The Campaign for Hinkle Fieldhouse - History, Heart, Hinkle
Blue as a puppy

Barry CollierA Letter from the Athletic Director

Dear Friends of Hinkle Fieldhouse,

History. Heart. Hinkle.

These words tell of a special place in Indiana. Located in Indianapolis, Indiana, Hinkle Fieldhouse is the historic basketball arena of the Butler University Bulldogs and much more.

Since its opening in 1928, Hinkle has hosted it all: seven U.S. presidents, high school state championships, World War II U.S. military barracks, the Butler Relays track meets featuring a world record by legend Jesse Owens, a three-ring circus, a six-day bicycle race, the roller derby, graduations, conventions, four professional teams and more. The fieldhouse was originally called Butler Fieldhouse, and was renamed in 1966 to honor Paul D. "Tony" Hinkle, who coached at Butler for 41 seasons ending in 1970.

Coach Brad Stevens has said that Hinkle Fieldhouse "is for somebody that appreciates tradition, somebody that appreciates history. And oftentimes, those are people that appreciate team."

I believe this appreciation is at the core of our attitudinal guideā€¦The Butler Way.

In 1987, Hinkle Fieldhouse was declared a National Historic Landmark based on its role in "transforming college basketball." Indeed, over the years, more than 5 million fans have cheered the Butler Bulldogs in Hinkle Fieldhouse. Our nation also learned of Hinkle through the 1985 film "Hoosiers" when actor Gene Hackman and his team measured the height of the rim and announced that it was 10 feet high, just like every other rim. His inspired Cinderella team won the state championship just like in the real-life story of Milan High School in 1954. For more than 40 years, the Indiana boys' basketball state champion was crowned at Hinkle Fieldhouse.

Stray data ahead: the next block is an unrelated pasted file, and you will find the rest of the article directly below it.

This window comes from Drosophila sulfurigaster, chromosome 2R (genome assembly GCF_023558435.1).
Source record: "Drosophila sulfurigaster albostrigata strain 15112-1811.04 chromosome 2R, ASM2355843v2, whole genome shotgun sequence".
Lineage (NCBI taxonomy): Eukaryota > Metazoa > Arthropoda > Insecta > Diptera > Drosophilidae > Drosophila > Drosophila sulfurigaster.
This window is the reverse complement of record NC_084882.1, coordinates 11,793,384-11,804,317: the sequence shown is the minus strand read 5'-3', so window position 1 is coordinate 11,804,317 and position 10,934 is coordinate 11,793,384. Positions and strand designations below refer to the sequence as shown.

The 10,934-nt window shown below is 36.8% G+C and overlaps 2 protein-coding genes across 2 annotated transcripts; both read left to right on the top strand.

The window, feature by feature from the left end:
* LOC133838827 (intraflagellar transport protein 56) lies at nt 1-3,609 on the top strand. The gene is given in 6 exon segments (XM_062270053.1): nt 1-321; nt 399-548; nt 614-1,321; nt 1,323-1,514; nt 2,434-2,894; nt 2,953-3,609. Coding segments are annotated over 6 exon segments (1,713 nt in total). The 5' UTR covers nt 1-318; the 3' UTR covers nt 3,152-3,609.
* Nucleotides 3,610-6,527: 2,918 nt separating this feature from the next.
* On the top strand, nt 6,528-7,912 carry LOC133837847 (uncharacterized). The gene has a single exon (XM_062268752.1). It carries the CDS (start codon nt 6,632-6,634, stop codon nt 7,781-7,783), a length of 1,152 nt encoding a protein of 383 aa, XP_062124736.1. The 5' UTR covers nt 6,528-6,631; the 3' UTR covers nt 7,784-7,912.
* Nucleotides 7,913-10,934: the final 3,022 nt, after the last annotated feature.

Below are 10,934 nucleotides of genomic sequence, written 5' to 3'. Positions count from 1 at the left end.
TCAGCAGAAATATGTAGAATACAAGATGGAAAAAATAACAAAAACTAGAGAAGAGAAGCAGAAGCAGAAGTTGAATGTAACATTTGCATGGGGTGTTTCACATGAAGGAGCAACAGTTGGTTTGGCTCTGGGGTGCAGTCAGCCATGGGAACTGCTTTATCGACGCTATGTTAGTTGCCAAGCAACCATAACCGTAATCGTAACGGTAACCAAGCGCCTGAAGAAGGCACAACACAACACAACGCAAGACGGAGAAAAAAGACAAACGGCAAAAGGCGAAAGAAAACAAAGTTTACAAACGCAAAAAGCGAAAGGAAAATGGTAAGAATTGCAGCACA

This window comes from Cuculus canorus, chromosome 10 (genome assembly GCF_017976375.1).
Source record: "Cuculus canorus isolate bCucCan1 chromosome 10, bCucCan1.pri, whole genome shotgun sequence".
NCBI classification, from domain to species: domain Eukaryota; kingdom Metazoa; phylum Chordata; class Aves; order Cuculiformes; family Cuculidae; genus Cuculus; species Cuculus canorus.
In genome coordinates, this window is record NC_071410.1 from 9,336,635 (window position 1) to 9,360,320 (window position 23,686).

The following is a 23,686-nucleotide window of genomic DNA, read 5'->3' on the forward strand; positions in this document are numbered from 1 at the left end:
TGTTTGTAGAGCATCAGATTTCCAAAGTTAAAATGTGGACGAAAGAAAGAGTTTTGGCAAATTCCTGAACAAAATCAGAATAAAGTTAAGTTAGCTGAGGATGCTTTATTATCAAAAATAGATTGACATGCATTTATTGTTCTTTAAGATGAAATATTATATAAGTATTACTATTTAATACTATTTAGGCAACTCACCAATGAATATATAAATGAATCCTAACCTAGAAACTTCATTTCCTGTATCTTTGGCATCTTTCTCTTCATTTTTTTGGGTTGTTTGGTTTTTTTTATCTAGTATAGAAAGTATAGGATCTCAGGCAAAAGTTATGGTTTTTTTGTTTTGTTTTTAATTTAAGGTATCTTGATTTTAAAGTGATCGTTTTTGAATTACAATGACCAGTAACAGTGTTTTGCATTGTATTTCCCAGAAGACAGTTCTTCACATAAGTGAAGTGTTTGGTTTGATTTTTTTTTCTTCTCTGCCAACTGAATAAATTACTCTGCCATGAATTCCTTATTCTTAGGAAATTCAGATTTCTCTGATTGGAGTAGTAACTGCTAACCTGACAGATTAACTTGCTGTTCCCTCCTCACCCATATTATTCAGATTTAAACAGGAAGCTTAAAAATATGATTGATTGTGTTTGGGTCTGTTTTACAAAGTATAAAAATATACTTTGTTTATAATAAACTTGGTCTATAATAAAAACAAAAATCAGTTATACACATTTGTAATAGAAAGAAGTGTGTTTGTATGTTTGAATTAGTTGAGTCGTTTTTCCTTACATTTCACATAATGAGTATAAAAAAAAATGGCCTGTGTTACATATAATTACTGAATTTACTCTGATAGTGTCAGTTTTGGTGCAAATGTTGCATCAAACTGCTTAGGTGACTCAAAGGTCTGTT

Hinkle Fieldhouse has been at the heart of Butler and Indiana pride for more than eight decades. With sunlight streaming through the roof-level windows, a Saturday afternoon spent watching basketball at Hinkle Fieldhouse is a hoop enthusiast's dream. The court is so revered by players from every decade that some call it the best ever.

Yet, time and weather have strained Hinkle's venerable architecture. Renovations must be completed to maintain the building's structural and historic integrity, as well as improve its functionality as it begins its ninth decade of service to Butler students and fans.

Butler wants to preserve Hinkle and provide an even better experience for all who visit the Fieldhouse, while improving the facilities and resources used by all student-athletes who train, play, study and learn there.

Therefore, I invite you to participate in The Campaign for Hinkle Fieldhouse. Please help Hinkle continue as a place of heartwarming pride, where Bulldog and Indiana history can continue for decades to come.

Barry Collier '76
Athletic Director
Butler University